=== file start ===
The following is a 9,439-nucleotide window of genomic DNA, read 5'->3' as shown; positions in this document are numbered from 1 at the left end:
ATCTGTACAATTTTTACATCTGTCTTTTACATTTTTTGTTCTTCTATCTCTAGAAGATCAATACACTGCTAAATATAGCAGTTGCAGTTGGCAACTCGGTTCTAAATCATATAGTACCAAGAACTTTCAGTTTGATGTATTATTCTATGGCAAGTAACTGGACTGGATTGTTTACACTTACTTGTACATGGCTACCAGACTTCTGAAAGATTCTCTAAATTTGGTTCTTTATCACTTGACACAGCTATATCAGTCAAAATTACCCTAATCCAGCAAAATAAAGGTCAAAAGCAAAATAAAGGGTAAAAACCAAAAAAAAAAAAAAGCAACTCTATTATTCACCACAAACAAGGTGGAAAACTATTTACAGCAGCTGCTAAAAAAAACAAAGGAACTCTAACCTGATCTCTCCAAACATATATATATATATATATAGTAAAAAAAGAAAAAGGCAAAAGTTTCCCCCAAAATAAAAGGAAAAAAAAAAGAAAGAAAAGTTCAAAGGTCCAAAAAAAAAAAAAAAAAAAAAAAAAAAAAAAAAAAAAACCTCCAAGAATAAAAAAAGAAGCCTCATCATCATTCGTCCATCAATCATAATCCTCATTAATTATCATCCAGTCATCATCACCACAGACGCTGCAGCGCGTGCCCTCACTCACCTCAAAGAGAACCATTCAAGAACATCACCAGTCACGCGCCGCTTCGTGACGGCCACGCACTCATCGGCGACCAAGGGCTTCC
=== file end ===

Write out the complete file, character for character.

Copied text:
The following is a 9,439-nucleotide window of genomic DNA, read 5'->3' as shown; positions in this document are numbered from 1 at the left end:
ATCTGTACAATTTTTACATCTGTCTTTTACATTTTTTGTTCTTCTATCTCTAGAAGATCAATACACTGCTAAATATAGCAGTTGCAGTTGGCAACTCGGTTCTAAATCATATAGTACCAAGAACTTTCAGTTTGATGTATTATTCTATGGCAAGTAACTGGACTGGATTGTTTACACTTACTTGTACATGGCTACCAGACTTCTGAAAGATTCTCTAAATTTGGTTCTTTATCACTTGACACAGCTATATCAGTCAAAATTACCCTAATCCAGCAAAATAAAGGTCAAAAGCAAAATAAAGGGTAAAAACCAAAAAAAAAAAAAAGCAACTCTATTATTCACCACAAACAAGGTGGAAAACTATTTACAGCAGCTGCTAAAAAAAACAAAGGAACTCTAACCTGATCTCTCCAAACATATATATATATATATATAGTAAAAAAAGAAAAAGGCAAAAGTTTCCCCCAAAATAAAAGGAAAAAAAAAAGAAAGAAAAGTTCAAAGGTCCAAAAAAAAAAAAAAAAAAAAAAAAAAAAAAAAAAAAAACCTCCAAGAATAAAAAAAGAAGCCTCATCATCATTCGTCCATCAATCATAATCCTCATTAATTATCATCCAGTCATCATCACCACAGACGCTGCAGCGCGTGCCCTCACTCACCTCAAAGAGAACCATTCAAGAACATCACCAGTCACGCGCCGCTTCGTGACGGCCACGCACTCATCGGCGACCAAGGGCTTCC